Congress is taking another look at the Affordable Care Act’s murky definition of “seasonal” workers. Bipartisan legislation to clarify the meaning of the term was reintroduced in the House of Representatives last week.
The Simplifying Technical Aspects Regarding Seasonality (STARS) Act would define employees as “seasonal” if they work six months or less. The bill could provide important clarity for employers struggling in good faith to comply with the law, explained Shawn McBurney, SAF’s senior director of government relations
“Currently under the ACA, different definitions of ‘seasonal’ are used when determining whether a business is a small or large employer and when identifying which employees must be offered health insurance,” McBurney explained. “As a result, small businesses with seasonal employees may have unintentionally violated rules of the ACA.”
Since 2014, Society of American Florists members have lobbied Congress for STARS during the organization’s Congressional Action Days event, and SAF has led a coalition of groups from different industries in pressing for its adoption.
“The STARS Act would make the definition of ‘seasonal employee’ consistent throughout the ACA, allowing small businesses to easily understand the law and their responsibilities,” said McBurney.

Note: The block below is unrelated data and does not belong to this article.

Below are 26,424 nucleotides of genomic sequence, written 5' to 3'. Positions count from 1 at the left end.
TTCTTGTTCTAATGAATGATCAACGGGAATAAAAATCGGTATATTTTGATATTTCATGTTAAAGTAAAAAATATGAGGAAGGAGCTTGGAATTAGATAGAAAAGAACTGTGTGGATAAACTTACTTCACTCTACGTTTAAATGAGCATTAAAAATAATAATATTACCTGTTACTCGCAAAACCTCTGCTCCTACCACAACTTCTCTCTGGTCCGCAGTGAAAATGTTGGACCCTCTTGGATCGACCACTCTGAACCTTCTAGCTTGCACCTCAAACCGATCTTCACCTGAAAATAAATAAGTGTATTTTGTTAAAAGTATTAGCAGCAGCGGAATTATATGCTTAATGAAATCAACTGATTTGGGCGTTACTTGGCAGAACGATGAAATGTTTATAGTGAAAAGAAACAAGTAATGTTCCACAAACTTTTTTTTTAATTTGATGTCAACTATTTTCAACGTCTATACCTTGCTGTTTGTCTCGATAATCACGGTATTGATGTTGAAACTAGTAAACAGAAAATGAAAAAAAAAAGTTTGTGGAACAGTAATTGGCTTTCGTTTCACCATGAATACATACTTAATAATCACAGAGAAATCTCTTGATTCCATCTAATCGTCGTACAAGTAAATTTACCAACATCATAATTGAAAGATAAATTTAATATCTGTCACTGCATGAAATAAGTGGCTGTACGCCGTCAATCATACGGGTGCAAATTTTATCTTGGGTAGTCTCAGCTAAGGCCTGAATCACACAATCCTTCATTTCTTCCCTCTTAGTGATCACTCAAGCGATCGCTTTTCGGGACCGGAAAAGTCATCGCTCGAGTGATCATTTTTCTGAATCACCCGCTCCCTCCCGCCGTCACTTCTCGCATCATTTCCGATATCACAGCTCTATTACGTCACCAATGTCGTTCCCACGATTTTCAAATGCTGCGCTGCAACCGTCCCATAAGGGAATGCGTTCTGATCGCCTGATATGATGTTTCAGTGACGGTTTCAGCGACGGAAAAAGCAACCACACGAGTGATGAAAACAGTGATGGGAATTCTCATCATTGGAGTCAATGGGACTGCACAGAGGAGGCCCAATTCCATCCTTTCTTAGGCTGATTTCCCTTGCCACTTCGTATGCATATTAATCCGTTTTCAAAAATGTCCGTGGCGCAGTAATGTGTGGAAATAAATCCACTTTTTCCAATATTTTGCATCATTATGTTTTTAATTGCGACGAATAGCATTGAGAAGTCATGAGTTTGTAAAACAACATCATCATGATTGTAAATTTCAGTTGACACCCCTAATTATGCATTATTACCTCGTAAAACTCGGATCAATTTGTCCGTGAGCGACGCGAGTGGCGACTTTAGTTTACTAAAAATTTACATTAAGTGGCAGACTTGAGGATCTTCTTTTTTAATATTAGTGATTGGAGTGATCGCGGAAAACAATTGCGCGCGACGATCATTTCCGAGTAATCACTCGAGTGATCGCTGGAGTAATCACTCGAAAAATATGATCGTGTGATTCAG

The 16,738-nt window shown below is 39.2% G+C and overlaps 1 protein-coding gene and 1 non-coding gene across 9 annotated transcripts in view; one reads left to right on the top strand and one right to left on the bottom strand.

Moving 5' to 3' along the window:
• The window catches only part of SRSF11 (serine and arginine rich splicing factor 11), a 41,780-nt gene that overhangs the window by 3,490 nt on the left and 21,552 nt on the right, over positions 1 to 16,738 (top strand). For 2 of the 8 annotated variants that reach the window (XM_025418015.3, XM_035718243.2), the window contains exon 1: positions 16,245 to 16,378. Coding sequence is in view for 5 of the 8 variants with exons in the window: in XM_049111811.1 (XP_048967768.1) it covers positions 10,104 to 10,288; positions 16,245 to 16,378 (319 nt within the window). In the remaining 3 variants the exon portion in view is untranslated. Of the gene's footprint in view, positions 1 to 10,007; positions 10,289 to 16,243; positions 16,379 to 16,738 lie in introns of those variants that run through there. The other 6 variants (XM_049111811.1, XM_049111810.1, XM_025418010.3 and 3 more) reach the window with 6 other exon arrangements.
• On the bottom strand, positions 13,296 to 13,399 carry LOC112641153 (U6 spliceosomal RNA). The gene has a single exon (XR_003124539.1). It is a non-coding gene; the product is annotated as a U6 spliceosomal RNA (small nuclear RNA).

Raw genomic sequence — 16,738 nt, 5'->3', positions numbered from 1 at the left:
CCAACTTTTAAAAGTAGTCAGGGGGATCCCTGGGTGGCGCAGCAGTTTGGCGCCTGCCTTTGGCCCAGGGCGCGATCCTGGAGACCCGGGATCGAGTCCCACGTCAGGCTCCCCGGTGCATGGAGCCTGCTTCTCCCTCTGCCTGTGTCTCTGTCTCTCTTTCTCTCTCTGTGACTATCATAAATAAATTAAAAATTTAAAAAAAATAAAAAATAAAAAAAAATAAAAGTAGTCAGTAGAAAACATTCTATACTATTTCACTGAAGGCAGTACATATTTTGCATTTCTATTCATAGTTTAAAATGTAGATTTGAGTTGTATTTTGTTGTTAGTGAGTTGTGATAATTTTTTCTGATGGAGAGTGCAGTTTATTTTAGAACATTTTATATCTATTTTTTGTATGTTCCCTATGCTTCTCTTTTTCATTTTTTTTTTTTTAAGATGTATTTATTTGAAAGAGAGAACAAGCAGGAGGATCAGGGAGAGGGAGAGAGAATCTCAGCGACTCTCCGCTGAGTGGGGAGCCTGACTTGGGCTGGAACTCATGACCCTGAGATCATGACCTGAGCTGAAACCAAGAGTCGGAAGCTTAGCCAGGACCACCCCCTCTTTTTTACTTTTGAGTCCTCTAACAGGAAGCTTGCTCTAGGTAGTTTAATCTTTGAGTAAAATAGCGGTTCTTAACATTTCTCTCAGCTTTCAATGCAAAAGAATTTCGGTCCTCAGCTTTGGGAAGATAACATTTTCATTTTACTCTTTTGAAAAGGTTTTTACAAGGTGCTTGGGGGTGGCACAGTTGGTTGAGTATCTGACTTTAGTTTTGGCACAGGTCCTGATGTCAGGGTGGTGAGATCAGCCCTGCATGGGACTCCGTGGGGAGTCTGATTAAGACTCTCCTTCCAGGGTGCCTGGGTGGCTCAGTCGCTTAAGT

Currently, the law includes the following definitions of “seasonal”:
- When determining whether an employer is treated as a small business or a large business (applicable large employer (ALE)) under the ACA, “seasonal worker” is defined as “a worker who performs labor or services on a seasonal basis as defined by the Secretary of Labor.” According to Treasury Department regulations, employers may use a reasonable good faith interpretation to determine which employees are “seasonal workers.”
- The term “seasonal worker exception” is used for the purpose of determining ALE size. Final Treasury regulations permit employers, after calculating their initial ALE size by including all hours of service performed by all employees (including seasonal workers), to examine the calculation to determine if seasonal workers put the employer over the 50-employee threshold for 120 days (4 calendar months) or less. This determination is made on an annual calendar year basis.
- Once an employer is determined to be an ALE for the calendar year, the employer must determine to whom coverage must be offered or pay a potential penalty. The employer can use a Monthly Measurement Method or an optional Look-back Measurement Method. Under Treasury regulations, the term “seasonal employee,” for the purposes of determining an employee’s full-time status under the optional Look-back Measurement Method, is defined as “an employee who is hired into a position for which the customary annual employment is six months or less.”
Under current law, someone on a company’s payroll can be a seasonal worker but not a seasonal employee.
The STARS Act, H.R. 3956, was reintroduced October 4 by Reps. Jim Renacci (R-Ohio), Kurt Schrader (D-Oregon), Lynn Jenkins (R-Kansas), Jim Costa (D-California), and David Joyce (R-Ohio). A similar bill will be introduced in the Senate in the near future.